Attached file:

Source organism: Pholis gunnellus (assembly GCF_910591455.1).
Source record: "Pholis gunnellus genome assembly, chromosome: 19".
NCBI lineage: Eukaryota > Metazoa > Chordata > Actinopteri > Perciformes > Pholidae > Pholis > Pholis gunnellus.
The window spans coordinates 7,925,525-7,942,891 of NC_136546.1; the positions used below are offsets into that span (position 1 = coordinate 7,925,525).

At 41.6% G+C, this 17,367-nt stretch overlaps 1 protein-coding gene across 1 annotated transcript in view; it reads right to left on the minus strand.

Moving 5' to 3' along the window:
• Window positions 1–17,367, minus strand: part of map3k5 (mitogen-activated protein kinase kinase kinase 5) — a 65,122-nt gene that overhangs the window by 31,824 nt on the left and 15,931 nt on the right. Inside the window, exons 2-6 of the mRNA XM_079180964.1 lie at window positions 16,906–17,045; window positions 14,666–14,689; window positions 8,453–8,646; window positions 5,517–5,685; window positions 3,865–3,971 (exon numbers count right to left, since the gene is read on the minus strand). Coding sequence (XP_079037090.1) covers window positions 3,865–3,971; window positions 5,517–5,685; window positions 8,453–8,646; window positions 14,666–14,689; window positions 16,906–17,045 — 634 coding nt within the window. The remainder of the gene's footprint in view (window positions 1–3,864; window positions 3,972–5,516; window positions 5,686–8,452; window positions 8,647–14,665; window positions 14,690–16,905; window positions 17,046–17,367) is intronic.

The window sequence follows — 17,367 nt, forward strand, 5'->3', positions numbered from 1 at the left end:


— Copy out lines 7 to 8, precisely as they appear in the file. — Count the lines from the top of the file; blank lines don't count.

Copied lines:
• Window positions 1–17,367, minus strand: part of map3k5 (mitogen-activated protein kinase kinase kinase 5) — a 65,122-nt gene that overhangs the window by 31,824 nt on the left and 15,931 nt on the right. Inside the window, exons 2-6 of the mRNA XM_079180964.1 lie at window positions 16,906–17,045; window positions 14,666–14,689; window positions 8,453–8,646; window positions 5,517–5,685; window positions 3,865–3,971 (exon numbers count right to left, since the gene is read on the minus strand). Coding sequence (XP_079037090.1) covers window positions 3,865–3,971; window positions 5,517–5,685; window positions 8,453–8,646; window positions 14,666–14,689; window positions 16,906–17,045 — 634 coding nt within the window. The remainder of the gene's footprint in view (window positions 1–3,864; window positions 3,972–5,516; window positions 5,686–8,452; window positions 8,647–14,665; window positions 14,690–16,905; window positions 17,046–17,367) is intronic.

The window sequence follows — 17,367 nt, forward strand, 5'->3', positions numbered from 1 at the left end: